Edinburgh Companion to Twentieth-Century Scottish Literature

By Ian Brown; Alan Riach | Go to book overview

CHAPTER FOUR
Arcades The 1920s and 1930s

Alan Riach

In the twenty-one years between the First and Second World Wars people in Europe endured either conditions of recovery from war or those leading to a new one, including the Great Depression. These decades saw major developments within that crisis-ridden period that influenced Scottish literature for the rest of the century. Writers, artists, intellectuals returning from the ‘Great War’ to a small nation whose contribution to the British imperial effort had been evidently disproportionate to its population’s size, questioned the cost. Memorials in countless villages and towns throughout the country, to soldiers who fell in that war, are perhaps not memorials to the sacrifice made in the fighting, but rather to those men’s loss from the villages and towns to which they belonged. They assert Scottish identity as much as equivalent memorials in Ireland to men who fell in the struggle against British imperialism. The prevalence of kilts, Celtic crosses and cairns are icons of Scottishness complemented by Sir Robert Lorimer’s extraordinary Scottish National War Memorial (1927) in Edinburgh Castle, itself one of Scottish history’s loci classici. At the end of Sunset Song, Lewis Grassic Gibbon (1901–35) has Robert Colquhoun say these words: ‘They died for a world that is past, these men, but they did not die for this that we seem to inherit.’ The lives and values of the men we come to know so well and deeply in that novel remain a hard-edged question for future generations. Hugh MacDiarmid’s (1892–1978) first appearance as a by-name was not as poet but as author of a dialogue, ‘Nisbet: An Interlude in Post-War Glasgow’, where the character of Nisbet commemorates one of Grieve’s best friends, killed in the war.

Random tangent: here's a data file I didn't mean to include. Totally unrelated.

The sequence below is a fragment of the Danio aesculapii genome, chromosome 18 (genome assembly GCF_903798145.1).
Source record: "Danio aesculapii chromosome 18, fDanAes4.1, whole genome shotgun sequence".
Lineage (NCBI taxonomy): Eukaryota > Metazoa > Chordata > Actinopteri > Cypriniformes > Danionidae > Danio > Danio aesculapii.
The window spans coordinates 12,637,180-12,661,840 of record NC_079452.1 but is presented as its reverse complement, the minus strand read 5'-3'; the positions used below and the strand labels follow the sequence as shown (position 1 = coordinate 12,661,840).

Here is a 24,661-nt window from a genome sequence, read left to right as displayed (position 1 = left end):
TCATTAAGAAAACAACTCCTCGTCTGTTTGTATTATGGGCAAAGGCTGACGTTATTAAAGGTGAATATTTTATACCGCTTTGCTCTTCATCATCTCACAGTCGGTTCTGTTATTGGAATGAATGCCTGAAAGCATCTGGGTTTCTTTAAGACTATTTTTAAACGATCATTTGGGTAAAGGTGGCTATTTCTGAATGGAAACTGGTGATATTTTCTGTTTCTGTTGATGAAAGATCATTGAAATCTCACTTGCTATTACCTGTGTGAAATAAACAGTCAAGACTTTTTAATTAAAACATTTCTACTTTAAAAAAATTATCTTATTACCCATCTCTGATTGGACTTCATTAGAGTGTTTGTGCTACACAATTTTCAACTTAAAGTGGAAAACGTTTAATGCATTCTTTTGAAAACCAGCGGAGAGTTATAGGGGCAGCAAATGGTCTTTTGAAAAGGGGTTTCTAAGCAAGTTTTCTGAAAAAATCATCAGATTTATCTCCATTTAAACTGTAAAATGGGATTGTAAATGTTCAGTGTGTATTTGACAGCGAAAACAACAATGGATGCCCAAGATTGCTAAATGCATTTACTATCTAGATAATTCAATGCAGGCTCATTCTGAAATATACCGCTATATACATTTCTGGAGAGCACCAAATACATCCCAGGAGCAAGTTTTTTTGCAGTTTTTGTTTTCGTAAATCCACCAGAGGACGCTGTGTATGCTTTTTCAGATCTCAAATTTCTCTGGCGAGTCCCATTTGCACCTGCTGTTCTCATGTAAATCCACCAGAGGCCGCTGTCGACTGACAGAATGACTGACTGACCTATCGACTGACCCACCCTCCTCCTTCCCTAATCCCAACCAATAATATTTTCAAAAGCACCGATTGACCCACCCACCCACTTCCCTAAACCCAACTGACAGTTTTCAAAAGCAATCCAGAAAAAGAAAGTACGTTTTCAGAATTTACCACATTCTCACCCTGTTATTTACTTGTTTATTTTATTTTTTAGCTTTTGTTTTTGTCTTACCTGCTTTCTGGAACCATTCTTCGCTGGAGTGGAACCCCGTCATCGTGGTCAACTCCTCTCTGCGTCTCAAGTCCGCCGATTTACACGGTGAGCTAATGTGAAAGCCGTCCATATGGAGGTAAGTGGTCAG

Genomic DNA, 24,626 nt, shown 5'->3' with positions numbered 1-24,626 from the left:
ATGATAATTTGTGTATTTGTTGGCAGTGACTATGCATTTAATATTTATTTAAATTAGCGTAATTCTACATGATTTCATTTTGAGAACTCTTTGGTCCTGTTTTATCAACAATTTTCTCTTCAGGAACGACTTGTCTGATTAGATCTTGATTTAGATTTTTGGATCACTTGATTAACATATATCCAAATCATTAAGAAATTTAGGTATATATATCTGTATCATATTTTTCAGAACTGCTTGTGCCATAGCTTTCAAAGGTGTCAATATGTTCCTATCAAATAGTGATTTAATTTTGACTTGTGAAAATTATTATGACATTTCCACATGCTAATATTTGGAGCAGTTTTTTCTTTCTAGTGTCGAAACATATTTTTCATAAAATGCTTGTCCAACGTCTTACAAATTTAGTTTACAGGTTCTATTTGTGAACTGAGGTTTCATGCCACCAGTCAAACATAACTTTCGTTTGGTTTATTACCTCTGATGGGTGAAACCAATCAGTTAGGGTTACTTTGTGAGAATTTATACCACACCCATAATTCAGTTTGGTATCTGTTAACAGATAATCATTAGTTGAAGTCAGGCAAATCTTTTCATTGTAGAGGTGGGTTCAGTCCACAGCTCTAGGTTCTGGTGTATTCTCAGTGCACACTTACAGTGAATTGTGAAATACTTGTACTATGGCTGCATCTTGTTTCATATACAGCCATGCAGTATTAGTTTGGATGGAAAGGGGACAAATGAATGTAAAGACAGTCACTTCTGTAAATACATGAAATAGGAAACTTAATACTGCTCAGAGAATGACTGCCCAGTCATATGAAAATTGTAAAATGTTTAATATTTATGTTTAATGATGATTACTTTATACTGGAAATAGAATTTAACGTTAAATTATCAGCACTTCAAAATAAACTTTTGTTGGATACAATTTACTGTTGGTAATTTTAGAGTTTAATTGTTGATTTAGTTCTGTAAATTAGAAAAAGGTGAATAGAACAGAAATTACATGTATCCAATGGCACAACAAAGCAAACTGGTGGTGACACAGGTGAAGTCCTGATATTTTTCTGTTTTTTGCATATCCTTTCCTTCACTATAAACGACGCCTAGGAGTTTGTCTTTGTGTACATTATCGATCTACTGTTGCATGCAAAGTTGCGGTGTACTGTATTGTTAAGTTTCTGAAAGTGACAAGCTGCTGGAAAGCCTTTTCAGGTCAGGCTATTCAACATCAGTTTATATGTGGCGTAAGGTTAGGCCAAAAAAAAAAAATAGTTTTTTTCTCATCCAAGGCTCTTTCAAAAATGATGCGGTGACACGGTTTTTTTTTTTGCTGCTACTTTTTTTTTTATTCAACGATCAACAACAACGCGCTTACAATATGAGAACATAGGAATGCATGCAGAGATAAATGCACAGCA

Andrew Crozier’s great painting, Edinburgh from Salisbury Crags (1927), presents a capital city of tenements, prehistoric geology, soaring cliffs and the ancient castle. There are few figures but a populated cityscape: people live here. As the eye runs up and around the canvas to where the castle seems almost to be turning to look back at you, the question it asks is central to the modern movement and reminiscent of Picasso’s Demoiselles D’Avignon (1907): like Picasso’s prostitutes in their African masks, the castle looks

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